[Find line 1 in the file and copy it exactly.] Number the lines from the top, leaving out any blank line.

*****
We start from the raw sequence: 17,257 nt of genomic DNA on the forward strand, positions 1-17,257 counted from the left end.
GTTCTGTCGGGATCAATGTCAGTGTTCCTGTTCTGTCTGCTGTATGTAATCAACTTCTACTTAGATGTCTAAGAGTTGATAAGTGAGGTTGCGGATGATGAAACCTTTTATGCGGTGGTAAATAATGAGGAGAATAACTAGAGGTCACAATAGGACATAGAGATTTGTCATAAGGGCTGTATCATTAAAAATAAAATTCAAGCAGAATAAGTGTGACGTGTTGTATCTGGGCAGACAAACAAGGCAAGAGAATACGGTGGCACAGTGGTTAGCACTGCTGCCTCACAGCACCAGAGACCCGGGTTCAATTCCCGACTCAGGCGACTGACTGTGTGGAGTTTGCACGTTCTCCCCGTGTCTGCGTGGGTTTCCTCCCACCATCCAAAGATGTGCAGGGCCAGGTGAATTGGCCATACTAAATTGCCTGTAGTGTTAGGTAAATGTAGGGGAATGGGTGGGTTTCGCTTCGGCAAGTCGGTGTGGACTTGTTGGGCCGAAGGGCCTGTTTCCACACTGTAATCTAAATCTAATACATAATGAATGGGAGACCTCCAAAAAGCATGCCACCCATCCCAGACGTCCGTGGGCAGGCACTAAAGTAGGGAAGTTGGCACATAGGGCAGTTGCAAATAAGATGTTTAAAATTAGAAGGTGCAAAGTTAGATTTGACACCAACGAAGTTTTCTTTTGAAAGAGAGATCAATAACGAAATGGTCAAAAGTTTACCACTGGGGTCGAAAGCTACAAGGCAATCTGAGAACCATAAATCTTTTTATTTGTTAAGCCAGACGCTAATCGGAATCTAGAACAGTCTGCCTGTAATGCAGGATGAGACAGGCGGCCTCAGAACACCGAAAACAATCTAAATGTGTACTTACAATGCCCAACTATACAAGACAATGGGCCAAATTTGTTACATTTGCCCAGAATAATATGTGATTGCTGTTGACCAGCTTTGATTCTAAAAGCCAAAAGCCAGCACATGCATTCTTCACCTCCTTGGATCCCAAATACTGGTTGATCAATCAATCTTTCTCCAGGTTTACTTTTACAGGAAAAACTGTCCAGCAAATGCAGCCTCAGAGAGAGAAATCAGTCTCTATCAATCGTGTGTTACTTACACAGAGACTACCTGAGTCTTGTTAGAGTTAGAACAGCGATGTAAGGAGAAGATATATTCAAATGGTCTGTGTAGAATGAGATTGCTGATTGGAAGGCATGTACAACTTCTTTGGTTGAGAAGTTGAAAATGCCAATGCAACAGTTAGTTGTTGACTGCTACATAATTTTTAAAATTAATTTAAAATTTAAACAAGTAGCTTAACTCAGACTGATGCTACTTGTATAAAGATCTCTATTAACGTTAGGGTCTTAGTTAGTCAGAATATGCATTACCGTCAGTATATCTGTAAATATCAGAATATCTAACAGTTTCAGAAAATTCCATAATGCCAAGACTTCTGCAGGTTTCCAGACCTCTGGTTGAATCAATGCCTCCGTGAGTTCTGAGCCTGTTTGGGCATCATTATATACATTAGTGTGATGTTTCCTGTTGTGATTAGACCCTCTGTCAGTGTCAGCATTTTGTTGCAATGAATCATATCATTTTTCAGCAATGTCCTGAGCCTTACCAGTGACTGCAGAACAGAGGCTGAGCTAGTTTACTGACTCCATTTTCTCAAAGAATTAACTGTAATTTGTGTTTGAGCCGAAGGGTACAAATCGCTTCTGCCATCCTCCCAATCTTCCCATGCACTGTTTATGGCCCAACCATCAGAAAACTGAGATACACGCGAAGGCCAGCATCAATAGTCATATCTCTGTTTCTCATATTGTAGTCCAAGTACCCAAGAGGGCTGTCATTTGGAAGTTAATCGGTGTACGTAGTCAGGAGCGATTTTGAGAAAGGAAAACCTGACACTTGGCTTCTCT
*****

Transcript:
We start from the raw sequence: 17,257 nt of genomic DNA on the forward strand, positions 1-17,257 counted from the left end.